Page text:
Mr. Runnells has never denied writing the things that he wrote, and about publishing them to the world.  This is the "misconduct" of which he was charged.  The SP was therefore spot-on in following the procedures set forth in the CHI.  The misconduct having been admitted, there was not only no need for witnesses, the procedure called for in the CHI eliminates the calling of witnesses as an option.

If you are right and Jeremy admitted to apostasy--the specific misconduct in question--then the stake president should have proceeded to #5.  #5, as you recall, does not say, "Give the member 45 minutes to make a statement, during which you refuse to answer any questions."  Rather, it says to allow the counselors to ask the member brief, respectful, and pertinent questions.  So even if Jeremy did admit to the misconduct, President Ivans still wasn't following the Handbook.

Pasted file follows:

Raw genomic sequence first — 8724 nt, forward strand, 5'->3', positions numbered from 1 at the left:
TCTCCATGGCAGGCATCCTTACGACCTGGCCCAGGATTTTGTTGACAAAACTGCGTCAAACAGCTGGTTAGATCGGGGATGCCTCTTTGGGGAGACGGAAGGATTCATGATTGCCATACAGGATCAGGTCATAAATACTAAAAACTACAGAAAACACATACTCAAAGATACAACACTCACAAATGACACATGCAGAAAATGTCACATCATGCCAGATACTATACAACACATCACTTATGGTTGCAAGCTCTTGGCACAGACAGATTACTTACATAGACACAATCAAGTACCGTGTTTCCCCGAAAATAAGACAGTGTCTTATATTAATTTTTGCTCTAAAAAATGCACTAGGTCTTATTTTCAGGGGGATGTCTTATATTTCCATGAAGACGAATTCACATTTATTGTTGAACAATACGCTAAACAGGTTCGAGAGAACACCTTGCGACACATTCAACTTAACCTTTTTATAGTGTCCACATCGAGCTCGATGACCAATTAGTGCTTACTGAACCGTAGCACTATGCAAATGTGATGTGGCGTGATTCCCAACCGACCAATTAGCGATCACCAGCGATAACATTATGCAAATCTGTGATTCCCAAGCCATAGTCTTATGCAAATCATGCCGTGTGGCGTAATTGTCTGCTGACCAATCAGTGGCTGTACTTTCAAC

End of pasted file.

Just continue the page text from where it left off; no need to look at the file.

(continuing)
But Jeremy never admitted to the alleged misconduct.  In his written communication with President Ivans leading up to the council, President Ivans accused him of being guilty of apostasy, and Jeremy denied it, and made a specific written defense based upon the definition of apostasy in the Handbook of Instructions.  It was in that context that President Ivans called the council.  In the official summons, Ivans said "You may call witnesses whose testimony is relevant to the issues I have set out above.  However, any such witnesses must be identified to me in writing by name, ward, and stake, at least three days in advance.....it will take about 15 minutes for the evidence in support of the above issues to be presented to the council.  You will be afforded three times that, or 45 minutes, to give your response."